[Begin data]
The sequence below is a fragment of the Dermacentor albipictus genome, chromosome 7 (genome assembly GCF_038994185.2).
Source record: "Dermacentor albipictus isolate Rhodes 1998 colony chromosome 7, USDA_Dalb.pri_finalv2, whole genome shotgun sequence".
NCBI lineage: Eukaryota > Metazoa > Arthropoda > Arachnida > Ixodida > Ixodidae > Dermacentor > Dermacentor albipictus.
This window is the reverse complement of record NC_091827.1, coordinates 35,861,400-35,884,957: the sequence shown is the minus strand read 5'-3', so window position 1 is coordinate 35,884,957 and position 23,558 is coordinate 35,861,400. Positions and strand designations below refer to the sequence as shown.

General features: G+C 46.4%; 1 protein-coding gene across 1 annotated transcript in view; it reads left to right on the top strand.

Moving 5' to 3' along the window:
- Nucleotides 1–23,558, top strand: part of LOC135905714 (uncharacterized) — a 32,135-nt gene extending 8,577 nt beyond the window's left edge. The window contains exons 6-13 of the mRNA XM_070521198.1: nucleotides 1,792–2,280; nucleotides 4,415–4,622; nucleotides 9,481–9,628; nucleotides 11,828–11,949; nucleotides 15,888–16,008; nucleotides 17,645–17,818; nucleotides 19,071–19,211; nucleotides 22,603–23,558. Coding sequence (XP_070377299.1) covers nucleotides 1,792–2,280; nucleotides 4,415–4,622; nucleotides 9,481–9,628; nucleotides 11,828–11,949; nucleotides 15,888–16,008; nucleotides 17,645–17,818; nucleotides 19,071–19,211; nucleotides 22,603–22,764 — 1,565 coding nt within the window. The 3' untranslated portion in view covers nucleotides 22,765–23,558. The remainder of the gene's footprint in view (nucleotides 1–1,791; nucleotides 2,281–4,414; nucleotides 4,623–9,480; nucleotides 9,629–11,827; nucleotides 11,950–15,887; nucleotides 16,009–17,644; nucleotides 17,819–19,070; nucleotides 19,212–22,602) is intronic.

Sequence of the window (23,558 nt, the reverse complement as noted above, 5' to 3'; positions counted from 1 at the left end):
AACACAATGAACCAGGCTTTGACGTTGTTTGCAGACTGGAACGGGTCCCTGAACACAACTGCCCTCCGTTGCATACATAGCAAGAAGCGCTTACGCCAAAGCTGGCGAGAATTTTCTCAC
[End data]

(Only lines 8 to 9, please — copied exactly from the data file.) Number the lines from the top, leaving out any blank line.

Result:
Sequence of the window (23,558 nt, the reverse complement as noted above, 5' to 3'; positions counted from 1 at the left end):
AACACAATGAACCAGGCTTTGACGTTGTTTGCAGACTGGAACGGGTCCCTGAACACAACTGCCCTCCGTTGCATACATAGCAAGAAGCGCTTACGCCAAAGCTGGCGAGAATTTTCTCAC